This November’s elections promise to be a big moment for marijuana on the ballot. Nevadans will vote on a regulation initiative that would establish a system of legal distribution and sales. South Dakota could become the next state to legalize medical cannabis. And several drug-policy reformers will be seeking Senate seats and governorships. But there are seeds and stems in this year’s electoral bag as well, so consult your HIGH TIMES Voter’s Guide carefully before heading to the polls.

Pot on the Ballot

Qualified:
Nevada – The state of Nevada will vote on a Regulation of Marijuana Initiative that would decriminalize marijuana for adults and create a system of legal cultivation, distribution and sales—the first in the country.

South Dakota – South Dakotans will vote on a measure to “provide safe access to medical marijuana for certain qualified persons.” Should the measure pass, South Dakota will become the 12th state to legalize medical cannabis.

California – Santa Monicans will decide on a measure that would make adult marijuana use the lowest police priority. If passed, the SM Police Department would have to respond to such non-emergency crimes as littering and noise violations before adult possesion of pot.

Colorado – The organization SAFER (Safer Alternative for Enjoyable Recreation) has championed a marijuana-legalization amendment for the 2006 ballot based on its recent success in the city of Denver. If approved, the amendment to the Colorado Revised Statutes would legalize private use and possession of one ounce or less of marijuana for adults.

Failed:
Michigan – An initiative to amend the state constitution that would have put to a vote the legalization and regulation of marijuana within Michigan failed to gather the necessary signatures to qualify for the 2006 ballot, highlighting the need for dedicated marijuana-law-reform activists to get involved early and stand up for our rights.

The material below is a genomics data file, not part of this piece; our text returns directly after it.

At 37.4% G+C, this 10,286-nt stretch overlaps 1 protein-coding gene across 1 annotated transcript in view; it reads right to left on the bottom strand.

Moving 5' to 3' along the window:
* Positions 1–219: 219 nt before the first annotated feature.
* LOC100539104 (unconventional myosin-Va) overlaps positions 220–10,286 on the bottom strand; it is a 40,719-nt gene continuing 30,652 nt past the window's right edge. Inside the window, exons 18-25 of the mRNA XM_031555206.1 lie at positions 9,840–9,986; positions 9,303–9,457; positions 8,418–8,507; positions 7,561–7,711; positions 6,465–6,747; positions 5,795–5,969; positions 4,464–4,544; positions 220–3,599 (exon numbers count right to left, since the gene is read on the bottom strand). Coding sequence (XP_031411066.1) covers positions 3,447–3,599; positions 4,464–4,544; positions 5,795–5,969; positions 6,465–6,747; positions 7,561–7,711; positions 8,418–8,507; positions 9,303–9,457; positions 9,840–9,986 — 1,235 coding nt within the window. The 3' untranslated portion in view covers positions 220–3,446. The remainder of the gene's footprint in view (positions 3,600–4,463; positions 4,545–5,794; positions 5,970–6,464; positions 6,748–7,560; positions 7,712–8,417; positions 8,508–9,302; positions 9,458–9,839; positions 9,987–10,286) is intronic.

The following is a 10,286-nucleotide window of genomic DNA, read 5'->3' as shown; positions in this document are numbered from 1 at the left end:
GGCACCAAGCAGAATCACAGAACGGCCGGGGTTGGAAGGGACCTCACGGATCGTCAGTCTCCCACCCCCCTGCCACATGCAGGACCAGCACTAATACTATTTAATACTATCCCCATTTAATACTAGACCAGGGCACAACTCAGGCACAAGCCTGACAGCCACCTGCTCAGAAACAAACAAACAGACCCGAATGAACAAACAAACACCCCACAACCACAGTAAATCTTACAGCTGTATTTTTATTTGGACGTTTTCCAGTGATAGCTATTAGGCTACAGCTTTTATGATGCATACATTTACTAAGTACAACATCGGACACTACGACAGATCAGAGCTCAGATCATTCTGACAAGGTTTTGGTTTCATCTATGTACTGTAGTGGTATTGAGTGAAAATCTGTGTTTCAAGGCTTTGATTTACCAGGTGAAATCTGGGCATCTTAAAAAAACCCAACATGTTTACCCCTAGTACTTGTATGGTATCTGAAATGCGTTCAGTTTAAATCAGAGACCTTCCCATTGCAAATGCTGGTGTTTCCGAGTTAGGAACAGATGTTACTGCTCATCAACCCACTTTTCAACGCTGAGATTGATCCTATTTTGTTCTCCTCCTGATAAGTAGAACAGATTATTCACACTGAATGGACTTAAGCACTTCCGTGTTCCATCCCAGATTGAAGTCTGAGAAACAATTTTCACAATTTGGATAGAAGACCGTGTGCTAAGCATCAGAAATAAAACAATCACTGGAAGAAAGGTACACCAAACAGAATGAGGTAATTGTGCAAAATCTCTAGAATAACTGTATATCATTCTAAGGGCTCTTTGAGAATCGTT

Pot-Friendly Candidates

Cliff Thornton (Green Party, CT)
Founder of the drug-law-reform group Efficacy, Cliff Thornton will make the wasteful War on Drugs a major issue in his campaign to become governor of Connecticut. A longtime advocate of medical marijuana, Thornton has pressured rival candidates to unambiguously declare their position on a state medical-marijuana law.

Kevin Zeese (Green Party, MD)
President of Common Sense for Drug Policy and former executive director of NORML, Kevin Zeese seeks to fill Maryland’s first open Senate seat in 20 years, having already won the nomination of the Green, Libertarian and Populist parties of Maryland—the first time the three parties have nominated the same candidate.

Bernie Sanders (Independent, VT)
Tired of partisan politics? So is Bernie Sanders, the sole independent congressman in the House of Representatives. Sanders has already helped Vermont become the ninth state to legalize the use of marijuana for medical purposes, and he also sponsored the States’ Rights to Medical Marijuana Act to protect medical-cannabis users from federal prosecution. Now he’s running for a Senate seat, and he needs your support.

Steve Epstein (Libertarian Party, MA)
An attorney long featured in the HIGH TIMES legal directory and the founder of the Massachusetts Cannabis Reform Coalition, Steve Epstein passionately believes that responsible adults should have the right to consume marijuana without fear of prosecution. Epstein will attempt to enter local government with a bid for a seat on the board of selectmen in Georgetown, MA, providing an excellent example of how an individual reformer can make a difference.

Not-Friendly Candidates

Rick Santorum (Republican, PA)